Finally, “Virtual network gateway or Route Server”, this can be enabled depending on whether the services exist or not in your peered virtual networks. Using our architecture, creating a peering between A and B. On the A side, we could choose “Use this virtual network’s gateway…” and on B “Use the remote virtual network’s gateway…”. This would allow B to use the connections terminated on the gateway in A. Without this enabled, for example on our peering between A and C, traffic cannot use the connections on the gateway.
Important note here, you cannot peer and use gateways if both virtual networks have gateways. You can peer and use the other two options, but not the gateway.
One often over looked feature is the ability to use the VNG in A to route traffic from B to C. It’s a supported configuration, requiring route tables etc. and isn’t very well documented but it works! Ping me if you need help with it.
Now, if you have confirmed that all of these settings are correct, but you are still facing issues, there are some common constraints that may be the cause of your trouble.
Problem Resources – There are a set of resources that do not work across global peering – Listed here.
Classic Virtual Network – while you can peer an ARM and a classic, you cannot peer two classics. Upgrade those vnets to ARM!
Peering status – Every peering has a status when viewed within the virtual network. If it shows Initiated, traffic wont flow. Check both sides of the peering and update configuration until it shows Connected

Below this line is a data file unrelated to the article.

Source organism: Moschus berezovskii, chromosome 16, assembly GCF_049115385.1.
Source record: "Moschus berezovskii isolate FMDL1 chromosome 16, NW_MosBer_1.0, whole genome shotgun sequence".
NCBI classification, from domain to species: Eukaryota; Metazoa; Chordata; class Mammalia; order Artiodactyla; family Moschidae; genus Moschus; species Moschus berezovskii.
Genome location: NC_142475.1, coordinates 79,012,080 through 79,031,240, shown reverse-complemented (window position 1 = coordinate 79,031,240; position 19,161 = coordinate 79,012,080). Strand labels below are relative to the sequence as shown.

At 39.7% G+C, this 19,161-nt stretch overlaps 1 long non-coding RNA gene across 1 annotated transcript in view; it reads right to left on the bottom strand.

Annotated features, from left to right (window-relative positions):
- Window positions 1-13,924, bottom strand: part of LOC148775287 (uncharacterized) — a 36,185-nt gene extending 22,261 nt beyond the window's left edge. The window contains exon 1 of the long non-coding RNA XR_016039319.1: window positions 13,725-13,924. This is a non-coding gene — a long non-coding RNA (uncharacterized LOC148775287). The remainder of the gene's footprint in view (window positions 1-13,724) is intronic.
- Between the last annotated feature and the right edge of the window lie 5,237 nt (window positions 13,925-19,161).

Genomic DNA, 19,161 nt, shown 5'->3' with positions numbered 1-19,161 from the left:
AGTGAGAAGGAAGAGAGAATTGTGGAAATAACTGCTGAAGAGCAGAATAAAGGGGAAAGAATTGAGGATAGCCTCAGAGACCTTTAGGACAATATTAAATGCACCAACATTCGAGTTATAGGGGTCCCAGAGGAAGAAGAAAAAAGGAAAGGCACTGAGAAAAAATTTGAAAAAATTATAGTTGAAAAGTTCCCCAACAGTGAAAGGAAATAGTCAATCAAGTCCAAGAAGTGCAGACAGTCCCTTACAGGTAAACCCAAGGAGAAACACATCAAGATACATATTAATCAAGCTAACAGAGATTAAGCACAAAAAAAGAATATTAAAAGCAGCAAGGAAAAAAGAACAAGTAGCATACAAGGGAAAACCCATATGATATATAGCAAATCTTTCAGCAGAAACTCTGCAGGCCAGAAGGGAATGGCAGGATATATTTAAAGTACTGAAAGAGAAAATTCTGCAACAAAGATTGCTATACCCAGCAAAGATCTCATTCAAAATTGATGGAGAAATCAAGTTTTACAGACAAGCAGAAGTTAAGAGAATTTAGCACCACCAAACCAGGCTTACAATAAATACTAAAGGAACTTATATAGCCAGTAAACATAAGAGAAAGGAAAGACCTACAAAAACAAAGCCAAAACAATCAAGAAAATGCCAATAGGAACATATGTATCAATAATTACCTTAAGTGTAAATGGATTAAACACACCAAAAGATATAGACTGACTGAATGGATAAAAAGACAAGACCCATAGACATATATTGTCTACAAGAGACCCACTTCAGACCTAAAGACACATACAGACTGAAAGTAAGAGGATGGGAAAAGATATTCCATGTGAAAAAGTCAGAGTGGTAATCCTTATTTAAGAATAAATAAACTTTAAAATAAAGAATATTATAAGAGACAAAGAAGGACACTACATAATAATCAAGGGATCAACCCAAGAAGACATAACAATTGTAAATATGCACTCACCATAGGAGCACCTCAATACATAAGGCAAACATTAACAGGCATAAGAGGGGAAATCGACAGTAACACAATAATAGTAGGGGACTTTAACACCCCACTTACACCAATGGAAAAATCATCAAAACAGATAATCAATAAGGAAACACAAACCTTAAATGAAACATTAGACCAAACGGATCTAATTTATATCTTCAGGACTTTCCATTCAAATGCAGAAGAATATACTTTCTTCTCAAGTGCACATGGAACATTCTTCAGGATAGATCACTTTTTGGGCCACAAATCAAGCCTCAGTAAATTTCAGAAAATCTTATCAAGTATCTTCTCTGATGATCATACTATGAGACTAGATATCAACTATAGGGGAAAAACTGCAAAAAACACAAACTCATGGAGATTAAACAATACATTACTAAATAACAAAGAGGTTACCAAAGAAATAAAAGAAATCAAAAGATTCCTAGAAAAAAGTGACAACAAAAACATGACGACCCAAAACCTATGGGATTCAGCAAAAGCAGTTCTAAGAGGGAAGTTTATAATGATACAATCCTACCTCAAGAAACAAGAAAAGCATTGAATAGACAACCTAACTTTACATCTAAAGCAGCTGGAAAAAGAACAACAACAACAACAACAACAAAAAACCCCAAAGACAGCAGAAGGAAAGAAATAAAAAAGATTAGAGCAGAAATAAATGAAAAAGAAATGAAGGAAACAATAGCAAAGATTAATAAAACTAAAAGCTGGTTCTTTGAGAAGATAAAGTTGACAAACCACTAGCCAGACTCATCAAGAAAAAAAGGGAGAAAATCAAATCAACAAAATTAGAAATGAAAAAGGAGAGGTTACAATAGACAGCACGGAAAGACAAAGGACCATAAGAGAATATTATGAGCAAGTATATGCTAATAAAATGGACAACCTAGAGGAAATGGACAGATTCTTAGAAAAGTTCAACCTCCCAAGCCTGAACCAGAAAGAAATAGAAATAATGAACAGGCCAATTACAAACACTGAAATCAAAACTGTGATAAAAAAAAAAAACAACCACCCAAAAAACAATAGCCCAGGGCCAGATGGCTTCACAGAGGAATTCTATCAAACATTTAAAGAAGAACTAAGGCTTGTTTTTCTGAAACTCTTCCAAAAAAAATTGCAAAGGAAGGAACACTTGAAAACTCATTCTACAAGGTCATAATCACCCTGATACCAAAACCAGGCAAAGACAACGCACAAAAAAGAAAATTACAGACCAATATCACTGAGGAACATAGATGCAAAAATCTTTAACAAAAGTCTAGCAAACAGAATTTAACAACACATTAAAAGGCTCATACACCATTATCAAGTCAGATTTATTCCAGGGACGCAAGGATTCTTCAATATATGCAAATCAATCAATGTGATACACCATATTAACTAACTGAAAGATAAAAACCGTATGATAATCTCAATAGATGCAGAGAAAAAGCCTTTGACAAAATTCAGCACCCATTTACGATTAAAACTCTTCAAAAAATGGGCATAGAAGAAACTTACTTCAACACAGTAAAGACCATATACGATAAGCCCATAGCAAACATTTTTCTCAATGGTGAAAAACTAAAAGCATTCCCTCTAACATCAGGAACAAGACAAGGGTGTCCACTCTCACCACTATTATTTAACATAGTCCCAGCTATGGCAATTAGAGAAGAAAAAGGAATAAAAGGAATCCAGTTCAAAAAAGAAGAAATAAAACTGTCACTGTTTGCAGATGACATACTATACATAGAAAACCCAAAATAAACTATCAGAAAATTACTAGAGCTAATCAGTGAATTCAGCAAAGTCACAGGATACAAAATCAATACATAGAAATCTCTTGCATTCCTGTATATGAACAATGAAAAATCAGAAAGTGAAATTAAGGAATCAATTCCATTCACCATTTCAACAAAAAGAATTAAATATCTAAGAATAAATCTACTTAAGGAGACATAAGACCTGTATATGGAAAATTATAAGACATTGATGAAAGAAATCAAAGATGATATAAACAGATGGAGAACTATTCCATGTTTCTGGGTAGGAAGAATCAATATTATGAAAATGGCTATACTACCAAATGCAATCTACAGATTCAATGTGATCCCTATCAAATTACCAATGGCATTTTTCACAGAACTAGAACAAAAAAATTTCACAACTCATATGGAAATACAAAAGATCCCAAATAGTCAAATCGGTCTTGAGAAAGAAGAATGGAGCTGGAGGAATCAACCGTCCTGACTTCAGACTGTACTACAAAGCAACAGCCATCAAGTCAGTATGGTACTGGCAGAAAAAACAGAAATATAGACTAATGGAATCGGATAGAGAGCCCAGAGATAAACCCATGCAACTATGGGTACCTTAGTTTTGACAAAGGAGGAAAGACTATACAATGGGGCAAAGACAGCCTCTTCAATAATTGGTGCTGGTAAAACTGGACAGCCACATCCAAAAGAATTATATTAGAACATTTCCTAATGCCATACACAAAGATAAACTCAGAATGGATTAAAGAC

DNS – If you’re using the default DNS with your virtual network, you cannot resolve names in a peered virtual network. You will need custom DNS, or Azure DNS Private.
P2S – If you have P2S configured and then add a peering, you must donwload the client config again to pick up the peered virtual network routes.
Don’t forget, peerings are all about the system route table of the virtual networks, that’s how they function. Understanding and validating your route tables is key to successful troubleshooting. Having said that, if you are ever stuck, please get in touch, I will do my best to help!
Depending on your level of permission on an Azure subscription, you may or may not have encountered Resource Providers directly. However, when you do, they can be a bit tricky. This post will hopefully clear up some of the most common issues and help you get working that bit quicker.
First up, what is an Azure Resource Provider? Simply put, it is a service within Azure Resource Manager that provides the resources you build. An example is Microsoft.Network which provides Virtual Networks among many others.